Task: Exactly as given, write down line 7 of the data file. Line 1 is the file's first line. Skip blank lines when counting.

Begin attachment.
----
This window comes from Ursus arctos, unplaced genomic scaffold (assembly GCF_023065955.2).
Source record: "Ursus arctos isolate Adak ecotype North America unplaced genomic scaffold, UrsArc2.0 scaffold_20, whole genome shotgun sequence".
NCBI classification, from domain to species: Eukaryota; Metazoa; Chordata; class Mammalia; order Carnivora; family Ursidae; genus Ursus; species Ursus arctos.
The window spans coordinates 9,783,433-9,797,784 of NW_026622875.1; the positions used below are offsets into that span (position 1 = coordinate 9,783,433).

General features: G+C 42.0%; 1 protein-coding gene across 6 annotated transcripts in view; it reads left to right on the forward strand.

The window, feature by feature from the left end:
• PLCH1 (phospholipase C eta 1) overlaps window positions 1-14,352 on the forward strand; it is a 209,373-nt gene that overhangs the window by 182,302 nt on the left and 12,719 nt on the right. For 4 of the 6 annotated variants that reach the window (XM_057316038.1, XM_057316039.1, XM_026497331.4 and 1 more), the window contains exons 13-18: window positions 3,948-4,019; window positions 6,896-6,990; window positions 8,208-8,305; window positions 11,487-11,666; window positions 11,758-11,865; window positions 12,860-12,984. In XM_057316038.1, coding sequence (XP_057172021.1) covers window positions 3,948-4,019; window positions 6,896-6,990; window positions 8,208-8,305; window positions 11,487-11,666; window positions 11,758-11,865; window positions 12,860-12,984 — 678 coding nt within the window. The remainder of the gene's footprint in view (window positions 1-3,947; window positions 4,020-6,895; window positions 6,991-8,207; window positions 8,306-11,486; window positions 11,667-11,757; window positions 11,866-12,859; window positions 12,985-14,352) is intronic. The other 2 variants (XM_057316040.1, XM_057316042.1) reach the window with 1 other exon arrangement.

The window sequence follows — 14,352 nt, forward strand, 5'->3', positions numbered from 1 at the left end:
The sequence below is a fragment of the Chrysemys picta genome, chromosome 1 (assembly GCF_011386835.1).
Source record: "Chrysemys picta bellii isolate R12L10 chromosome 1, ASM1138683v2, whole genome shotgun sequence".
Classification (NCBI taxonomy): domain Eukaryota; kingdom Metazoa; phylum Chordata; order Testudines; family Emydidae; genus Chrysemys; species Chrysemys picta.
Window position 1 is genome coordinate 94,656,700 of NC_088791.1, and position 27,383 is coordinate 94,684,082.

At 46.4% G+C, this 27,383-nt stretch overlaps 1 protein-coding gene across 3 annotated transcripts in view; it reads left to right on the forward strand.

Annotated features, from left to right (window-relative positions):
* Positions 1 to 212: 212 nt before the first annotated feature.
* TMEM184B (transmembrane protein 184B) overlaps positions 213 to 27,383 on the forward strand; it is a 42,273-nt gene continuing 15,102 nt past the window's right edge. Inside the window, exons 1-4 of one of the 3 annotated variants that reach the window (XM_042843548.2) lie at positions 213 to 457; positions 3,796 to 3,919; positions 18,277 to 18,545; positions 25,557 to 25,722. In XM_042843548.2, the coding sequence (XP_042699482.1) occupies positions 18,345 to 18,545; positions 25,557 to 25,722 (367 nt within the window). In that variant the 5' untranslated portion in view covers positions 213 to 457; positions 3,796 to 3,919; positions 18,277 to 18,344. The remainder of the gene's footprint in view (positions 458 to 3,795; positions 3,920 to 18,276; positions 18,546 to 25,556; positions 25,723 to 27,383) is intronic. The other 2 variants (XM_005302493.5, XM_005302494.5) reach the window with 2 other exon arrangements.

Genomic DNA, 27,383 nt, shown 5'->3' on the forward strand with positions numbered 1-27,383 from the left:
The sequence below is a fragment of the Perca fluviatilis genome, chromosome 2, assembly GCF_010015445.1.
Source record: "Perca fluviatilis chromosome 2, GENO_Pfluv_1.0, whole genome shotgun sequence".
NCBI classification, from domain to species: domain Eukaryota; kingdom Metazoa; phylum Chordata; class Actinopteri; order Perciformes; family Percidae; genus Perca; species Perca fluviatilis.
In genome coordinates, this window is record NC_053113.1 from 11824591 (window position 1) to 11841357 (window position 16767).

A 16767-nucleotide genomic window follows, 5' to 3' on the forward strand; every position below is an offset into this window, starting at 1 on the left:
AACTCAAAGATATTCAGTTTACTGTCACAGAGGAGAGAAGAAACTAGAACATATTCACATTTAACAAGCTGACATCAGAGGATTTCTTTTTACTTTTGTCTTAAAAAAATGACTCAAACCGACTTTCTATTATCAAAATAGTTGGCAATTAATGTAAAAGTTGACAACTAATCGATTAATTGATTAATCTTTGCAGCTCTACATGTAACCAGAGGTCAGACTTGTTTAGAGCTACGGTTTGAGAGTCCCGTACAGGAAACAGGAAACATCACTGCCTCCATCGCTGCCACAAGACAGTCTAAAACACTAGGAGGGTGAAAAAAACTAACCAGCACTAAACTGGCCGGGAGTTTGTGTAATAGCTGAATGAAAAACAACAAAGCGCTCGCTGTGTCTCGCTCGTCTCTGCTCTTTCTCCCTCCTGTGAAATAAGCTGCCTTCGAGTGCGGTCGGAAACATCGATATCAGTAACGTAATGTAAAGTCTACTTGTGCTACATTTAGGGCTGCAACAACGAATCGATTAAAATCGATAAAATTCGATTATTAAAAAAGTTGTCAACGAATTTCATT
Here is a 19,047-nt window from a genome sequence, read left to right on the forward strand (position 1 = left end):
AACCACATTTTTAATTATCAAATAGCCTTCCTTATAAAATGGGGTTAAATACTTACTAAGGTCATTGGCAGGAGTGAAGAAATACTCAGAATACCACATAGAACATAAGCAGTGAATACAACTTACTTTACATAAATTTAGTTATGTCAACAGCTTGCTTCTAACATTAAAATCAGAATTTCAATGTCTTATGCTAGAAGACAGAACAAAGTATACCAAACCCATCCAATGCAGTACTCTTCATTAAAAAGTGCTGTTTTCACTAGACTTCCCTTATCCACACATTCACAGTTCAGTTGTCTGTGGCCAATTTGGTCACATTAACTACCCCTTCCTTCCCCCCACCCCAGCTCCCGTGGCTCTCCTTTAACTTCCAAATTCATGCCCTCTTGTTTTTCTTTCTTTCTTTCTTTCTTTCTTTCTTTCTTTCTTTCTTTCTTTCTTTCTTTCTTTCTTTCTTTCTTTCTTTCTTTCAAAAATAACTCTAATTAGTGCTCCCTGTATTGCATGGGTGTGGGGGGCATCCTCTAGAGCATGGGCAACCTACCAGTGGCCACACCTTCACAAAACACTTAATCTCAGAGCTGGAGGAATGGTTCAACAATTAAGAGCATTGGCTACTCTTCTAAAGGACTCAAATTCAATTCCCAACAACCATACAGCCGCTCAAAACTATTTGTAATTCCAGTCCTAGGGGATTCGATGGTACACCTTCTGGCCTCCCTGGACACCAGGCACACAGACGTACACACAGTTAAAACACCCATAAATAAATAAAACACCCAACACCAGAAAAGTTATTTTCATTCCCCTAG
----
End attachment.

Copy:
• PLCH1 (phospholipase C eta 1) overlaps window positions 1-14,352 on the forward strand; it is a 209,373-nt gene that overhangs the window by 182,302 nt on the left and 12,719 nt on the right. For 4 of the 6 annotated variants that reach the window (XM_057316038.1, XM_057316039.1, XM_026497331.4 and 1 more), the window contains exons 13-18: window positions 3,948-4,019; window positions 6,896-6,990; window positions 8,208-8,305; window positions 11,487-11,666; window positions 11,758-11,865; window positions 12,860-12,984. In XM_057316038.1, coding sequence (XP_057172021.1) covers window positions 3,948-4,019; window positions 6,896-6,990; window positions 8,208-8,305; window positions 11,487-11,666; window positions 11,758-11,865; window positions 12,860-12,984 — 678 coding nt within the window. The remainder of the gene's footprint in view (window positions 1-3,947; window positions 4,020-6,895; window positions 6,991-8,207; window positions 8,306-11,486; window positions 11,667-11,757; window positions 11,866-12,859; window positions 12,985-14,352) is intronic. The other 2 variants (XM_057316040.1, XM_057316042.1) reach the window with 1 other exon arrangement.